Using “States” Instead of “Represents and Warrants”

In MSCD 12.285–315 I explain why it’s pointless and confusing to say represents and warrants, not to mention representations and warranties. No one has made a serious attempt to refute my argument.

But recently I received an interesting report from the front lines. Knowing that I have a thing about represents and warrants, Trevor Grant of the Canadian law firm Miller Thomson let me know that in recent deal negotiations he was involved with, the lawyer for the other side requested, in connection with a standard no-dispute representation, that “represents and warrants” be replaced with “states.”

In this November 2008 blog post I note that instead of represents and warrants you could use a word that’s free of any doctrinal baggage, a word such as asserts. Another such word is states, and Trevor’s message to me was the first time I’d encountered actual use of such a word.

The question is, what prompted the requested change?

Conceivably, whoever requested the change might simply have wanted to avoid the muddle associated with represents and warrants. But if that’s the case, they’re more aggressive than I am, as I’ve elected to stick with represents. Here’s what I said in my blog post on asserts:

A guiding principle in my writings is that the corporate bar is allergic to novelty. I stand a greater chance of having people pay some attention if I recommend that they drop one word in a traditional doublet, as opposed to my recommending that they drop the doublet entirely in favor of a novel alternative.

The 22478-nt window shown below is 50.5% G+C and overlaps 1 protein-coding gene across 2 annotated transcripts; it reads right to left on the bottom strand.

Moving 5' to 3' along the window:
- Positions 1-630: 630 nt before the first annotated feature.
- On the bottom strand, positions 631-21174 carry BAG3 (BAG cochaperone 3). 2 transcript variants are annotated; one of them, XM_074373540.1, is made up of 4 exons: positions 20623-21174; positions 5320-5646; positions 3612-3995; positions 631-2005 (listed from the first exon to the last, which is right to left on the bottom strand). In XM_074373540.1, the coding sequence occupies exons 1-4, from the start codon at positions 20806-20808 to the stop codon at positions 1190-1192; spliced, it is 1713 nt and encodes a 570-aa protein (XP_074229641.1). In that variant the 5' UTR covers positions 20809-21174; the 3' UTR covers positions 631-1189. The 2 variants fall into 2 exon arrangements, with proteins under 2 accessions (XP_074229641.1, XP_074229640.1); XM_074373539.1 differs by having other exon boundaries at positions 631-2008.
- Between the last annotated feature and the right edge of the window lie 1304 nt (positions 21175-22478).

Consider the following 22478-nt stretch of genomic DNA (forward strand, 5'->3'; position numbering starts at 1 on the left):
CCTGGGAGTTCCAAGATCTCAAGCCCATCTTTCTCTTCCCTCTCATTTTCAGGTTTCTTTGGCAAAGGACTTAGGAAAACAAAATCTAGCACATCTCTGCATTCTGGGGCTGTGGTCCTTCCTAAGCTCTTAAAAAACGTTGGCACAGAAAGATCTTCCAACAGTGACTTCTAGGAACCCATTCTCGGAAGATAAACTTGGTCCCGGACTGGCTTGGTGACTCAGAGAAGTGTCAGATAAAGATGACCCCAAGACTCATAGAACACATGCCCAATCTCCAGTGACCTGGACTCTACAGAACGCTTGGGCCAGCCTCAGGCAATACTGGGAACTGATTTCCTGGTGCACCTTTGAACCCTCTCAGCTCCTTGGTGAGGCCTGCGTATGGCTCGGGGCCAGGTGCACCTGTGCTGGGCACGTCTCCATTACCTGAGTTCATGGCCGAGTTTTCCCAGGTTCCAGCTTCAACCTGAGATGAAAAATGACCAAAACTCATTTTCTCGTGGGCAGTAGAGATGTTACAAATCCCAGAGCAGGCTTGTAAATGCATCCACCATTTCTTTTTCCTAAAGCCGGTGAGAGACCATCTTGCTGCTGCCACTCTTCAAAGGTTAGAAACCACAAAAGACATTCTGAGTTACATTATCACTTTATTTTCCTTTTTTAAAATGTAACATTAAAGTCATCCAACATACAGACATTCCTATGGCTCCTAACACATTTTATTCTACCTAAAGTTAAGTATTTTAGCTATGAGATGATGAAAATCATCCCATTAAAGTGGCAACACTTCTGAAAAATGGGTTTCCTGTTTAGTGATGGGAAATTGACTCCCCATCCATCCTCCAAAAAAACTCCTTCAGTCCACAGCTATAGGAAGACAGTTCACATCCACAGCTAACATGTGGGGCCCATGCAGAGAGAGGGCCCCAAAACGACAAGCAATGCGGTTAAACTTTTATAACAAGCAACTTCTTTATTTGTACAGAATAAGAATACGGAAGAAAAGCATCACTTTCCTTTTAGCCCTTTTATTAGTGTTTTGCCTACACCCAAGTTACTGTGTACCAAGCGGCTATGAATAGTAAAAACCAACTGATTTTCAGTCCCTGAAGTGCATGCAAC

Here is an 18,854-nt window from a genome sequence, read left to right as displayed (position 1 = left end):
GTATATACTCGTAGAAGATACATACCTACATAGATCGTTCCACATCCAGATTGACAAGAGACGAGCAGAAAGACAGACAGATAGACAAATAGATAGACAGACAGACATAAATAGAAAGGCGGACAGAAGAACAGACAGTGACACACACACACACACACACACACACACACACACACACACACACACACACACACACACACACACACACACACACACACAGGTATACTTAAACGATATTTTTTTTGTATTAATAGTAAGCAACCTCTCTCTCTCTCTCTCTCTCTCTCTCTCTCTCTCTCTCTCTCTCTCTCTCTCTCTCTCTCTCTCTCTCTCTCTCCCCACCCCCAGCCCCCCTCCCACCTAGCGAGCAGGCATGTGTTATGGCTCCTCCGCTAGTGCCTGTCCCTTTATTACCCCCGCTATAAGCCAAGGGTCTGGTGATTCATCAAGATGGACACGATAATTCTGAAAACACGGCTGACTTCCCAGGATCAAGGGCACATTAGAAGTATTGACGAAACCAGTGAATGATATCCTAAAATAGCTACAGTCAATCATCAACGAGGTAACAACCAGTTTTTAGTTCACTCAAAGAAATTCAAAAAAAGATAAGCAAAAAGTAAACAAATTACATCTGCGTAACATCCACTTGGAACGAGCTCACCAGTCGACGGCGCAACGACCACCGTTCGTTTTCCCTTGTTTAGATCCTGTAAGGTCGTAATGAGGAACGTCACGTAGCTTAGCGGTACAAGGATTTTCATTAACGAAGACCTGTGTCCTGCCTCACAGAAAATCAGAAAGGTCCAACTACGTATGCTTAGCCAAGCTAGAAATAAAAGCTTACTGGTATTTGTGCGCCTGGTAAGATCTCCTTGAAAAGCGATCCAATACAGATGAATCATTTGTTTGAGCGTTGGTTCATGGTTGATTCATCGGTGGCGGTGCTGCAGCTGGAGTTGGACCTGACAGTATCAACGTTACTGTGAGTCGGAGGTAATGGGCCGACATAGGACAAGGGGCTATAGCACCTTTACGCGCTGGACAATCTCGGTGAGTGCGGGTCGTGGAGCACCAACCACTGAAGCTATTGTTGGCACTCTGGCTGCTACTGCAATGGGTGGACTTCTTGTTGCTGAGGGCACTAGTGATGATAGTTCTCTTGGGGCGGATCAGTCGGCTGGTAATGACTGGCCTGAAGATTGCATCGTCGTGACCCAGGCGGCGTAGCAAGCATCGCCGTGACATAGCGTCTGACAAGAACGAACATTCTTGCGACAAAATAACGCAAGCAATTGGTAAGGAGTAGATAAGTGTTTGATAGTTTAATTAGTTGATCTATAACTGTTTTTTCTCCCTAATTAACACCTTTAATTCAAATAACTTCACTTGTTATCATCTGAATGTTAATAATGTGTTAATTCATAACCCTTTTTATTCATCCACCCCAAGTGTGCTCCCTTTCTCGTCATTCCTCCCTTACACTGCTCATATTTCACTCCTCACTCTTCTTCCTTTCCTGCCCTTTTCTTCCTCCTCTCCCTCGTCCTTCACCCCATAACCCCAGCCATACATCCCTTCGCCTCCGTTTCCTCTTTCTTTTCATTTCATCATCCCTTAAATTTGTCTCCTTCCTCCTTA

And those lawyers who can handle the novelty will probably still be nervous about the remedies implications of using asserts, and you’d still have to spend time assuring them that there aren’t any.

But I think it more likely that they requested the change because they think that either represents or warrants (or both?) is a “magic word” that has implications for remedies.

MSCD 12.313 notes how English lawyers are prone to deleting represents, on the assumption that doing so will protect their client from an action for misrepresentation—a dubious notion. English lawyers request that change in response to the Misrepresentation Act 1967, which abolished the doctrine of merger. Given that Canada doesn’t have an analogous statute, it’s not clear whether similar logic was behind the requested change that Trevor told me about.

Maybe it was warrants they wanted to get rid of. In an email exchange a couple of years ago, a Canadian academic suggested to me that in the absence of warrants, a Canadian common law court might say that you’re liable in tort for a misrepresentation but not in contract, because the party in question hadn’t given a warranty. Such thinking is redolent of the seventeenth century, in particular the case of Chandelor v. Lopus, but it might represent the conventional wisdom in Canada, so it might be what prompted Trevor’s counterpart to request the change.

The bottom line is that it’s impossible to tell, without knowing more, what might prompt someone to want to replace represents and warrants with states. If someone asks you to make that change, ask them why it’s important to them. If they say they want to preclude an action for misrepresentation, or an action for breach of warranty, resist the urge to snicker. Instead, tell them that you don’t believe in the “magic words” approach to contract drafting. Say that instead of relying on the verb used for a factual assertion to also convey information regarding remedies, you’d much rather deal with remedies explicitly. If that’s your approach, which verb you use with factual assertions becomes largely irrelevant.

About the author

Ken Adams is the leading authority on how to say clearly whatever you want to say in a contract. He’s author of A Manual of Style for Contract Drafting, and he offers online and in-person training around the world. He’s also chief content officer of LegalSifter, Inc., a company that combines artificial intelligence and expertise to assist with review of contracts.